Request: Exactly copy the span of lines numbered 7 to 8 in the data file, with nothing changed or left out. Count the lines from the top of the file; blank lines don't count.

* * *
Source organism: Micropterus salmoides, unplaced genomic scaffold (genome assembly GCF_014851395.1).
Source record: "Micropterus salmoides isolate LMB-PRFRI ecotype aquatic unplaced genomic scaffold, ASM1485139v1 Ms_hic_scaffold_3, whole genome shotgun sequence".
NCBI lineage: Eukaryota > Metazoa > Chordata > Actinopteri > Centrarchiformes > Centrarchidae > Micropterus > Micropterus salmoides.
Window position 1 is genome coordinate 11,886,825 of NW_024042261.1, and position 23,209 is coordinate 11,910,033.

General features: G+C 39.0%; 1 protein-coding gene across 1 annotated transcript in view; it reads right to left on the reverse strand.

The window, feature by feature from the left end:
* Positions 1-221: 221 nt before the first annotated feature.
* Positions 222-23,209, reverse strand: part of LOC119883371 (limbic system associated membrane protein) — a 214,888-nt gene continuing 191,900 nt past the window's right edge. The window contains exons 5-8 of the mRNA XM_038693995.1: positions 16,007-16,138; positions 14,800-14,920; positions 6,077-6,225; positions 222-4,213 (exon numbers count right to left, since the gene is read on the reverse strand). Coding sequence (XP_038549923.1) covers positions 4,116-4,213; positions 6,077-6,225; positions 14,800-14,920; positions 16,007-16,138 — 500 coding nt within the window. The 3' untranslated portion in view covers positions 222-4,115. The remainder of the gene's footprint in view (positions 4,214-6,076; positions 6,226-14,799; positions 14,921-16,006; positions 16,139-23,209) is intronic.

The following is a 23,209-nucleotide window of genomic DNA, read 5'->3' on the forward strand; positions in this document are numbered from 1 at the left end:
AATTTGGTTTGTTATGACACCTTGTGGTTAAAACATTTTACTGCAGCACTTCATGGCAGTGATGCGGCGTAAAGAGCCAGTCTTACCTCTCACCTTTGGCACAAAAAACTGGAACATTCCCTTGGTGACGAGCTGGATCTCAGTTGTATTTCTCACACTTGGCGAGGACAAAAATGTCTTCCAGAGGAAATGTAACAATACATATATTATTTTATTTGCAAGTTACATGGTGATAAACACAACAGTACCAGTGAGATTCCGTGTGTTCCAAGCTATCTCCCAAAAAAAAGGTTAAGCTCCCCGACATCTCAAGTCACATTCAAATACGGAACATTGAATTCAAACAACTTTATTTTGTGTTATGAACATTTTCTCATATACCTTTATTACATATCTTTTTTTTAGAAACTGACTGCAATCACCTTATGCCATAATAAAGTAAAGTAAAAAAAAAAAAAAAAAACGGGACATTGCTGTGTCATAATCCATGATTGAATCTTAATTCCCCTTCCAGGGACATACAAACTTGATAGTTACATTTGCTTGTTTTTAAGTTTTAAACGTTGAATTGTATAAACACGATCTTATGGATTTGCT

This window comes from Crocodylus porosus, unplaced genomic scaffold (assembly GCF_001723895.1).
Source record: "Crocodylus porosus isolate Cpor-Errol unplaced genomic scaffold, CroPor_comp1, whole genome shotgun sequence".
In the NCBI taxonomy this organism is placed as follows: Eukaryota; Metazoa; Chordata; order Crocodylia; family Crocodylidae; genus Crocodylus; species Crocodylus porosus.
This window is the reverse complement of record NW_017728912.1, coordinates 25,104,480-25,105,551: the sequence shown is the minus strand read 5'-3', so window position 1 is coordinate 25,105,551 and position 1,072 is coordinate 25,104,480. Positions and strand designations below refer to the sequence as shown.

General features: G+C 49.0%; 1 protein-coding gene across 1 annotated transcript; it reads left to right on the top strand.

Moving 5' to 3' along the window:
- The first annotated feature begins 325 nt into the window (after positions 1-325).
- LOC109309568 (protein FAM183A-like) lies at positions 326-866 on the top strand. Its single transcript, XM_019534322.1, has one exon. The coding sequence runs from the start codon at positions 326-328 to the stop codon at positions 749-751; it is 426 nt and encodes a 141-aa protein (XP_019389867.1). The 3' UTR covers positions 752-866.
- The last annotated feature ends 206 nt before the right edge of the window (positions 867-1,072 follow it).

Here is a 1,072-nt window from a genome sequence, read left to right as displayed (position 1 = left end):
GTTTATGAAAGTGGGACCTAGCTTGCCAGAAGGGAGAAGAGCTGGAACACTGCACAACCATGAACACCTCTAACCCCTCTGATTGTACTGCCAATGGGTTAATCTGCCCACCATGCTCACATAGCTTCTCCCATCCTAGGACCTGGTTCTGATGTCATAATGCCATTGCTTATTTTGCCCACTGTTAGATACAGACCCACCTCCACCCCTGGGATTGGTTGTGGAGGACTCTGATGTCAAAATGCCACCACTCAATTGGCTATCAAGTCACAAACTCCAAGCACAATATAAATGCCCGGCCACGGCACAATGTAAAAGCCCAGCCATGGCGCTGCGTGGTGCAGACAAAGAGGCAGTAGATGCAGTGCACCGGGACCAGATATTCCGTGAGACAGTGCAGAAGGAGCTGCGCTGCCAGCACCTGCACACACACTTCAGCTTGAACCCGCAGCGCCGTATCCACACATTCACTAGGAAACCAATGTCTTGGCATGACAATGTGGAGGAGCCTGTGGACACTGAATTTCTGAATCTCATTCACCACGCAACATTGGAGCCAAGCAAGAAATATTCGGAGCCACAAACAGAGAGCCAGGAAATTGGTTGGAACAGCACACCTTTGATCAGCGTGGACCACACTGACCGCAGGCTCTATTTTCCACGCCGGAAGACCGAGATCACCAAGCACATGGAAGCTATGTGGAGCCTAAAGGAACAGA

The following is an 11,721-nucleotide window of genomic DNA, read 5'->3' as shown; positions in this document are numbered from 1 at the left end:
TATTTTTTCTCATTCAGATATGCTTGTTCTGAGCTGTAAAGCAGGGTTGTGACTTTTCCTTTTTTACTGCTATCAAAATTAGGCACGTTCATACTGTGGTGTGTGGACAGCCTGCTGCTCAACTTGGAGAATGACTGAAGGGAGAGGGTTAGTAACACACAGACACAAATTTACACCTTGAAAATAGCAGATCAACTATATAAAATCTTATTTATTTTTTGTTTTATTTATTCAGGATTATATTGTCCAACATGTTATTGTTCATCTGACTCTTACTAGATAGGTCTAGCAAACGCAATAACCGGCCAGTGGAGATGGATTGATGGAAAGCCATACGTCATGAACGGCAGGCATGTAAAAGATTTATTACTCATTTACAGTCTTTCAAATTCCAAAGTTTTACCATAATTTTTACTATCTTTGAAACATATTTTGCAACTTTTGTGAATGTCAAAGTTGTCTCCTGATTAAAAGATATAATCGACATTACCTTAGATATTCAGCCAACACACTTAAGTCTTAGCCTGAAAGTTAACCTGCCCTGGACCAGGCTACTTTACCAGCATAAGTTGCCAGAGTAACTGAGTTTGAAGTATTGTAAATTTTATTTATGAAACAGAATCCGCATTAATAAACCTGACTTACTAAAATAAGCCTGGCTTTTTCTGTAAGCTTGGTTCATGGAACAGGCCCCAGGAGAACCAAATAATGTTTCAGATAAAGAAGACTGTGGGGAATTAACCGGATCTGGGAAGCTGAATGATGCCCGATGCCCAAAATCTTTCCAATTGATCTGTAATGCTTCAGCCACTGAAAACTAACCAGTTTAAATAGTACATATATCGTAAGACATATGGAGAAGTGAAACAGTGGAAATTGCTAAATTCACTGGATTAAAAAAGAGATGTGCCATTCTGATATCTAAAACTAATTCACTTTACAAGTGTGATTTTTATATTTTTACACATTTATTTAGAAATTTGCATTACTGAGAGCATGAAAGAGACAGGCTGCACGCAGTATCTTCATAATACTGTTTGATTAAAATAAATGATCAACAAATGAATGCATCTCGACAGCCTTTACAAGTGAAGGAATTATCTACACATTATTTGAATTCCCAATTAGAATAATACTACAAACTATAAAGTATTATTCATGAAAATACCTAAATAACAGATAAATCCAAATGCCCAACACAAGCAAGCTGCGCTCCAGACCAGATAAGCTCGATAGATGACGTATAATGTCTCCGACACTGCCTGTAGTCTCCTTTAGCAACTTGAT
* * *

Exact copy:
* Positions 1-221: 221 nt before the first annotated feature.
* Positions 222-23,209, reverse strand: part of LOC119883371 (limbic system associated membrane protein) — a 214,888-nt gene continuing 191,900 nt past the window's right edge. The window contains exons 5-8 of the mRNA XM_038693995.1: positions 16,007-16,138; positions 14,800-14,920; positions 6,077-6,225; positions 222-4,213 (exon numbers count right to left, since the gene is read on the reverse strand). Coding sequence (XP_038549923.1) covers positions 4,116-4,213; positions 6,077-6,225; positions 14,800-14,920; positions 16,007-16,138 — 500 coding nt within the window. The 3' untranslated portion in view covers positions 222-4,115. The remainder of the gene's footprint in view (positions 4,214-6,076; positions 6,226-14,799; positions 14,921-16,006; positions 16,139-23,209) is intronic.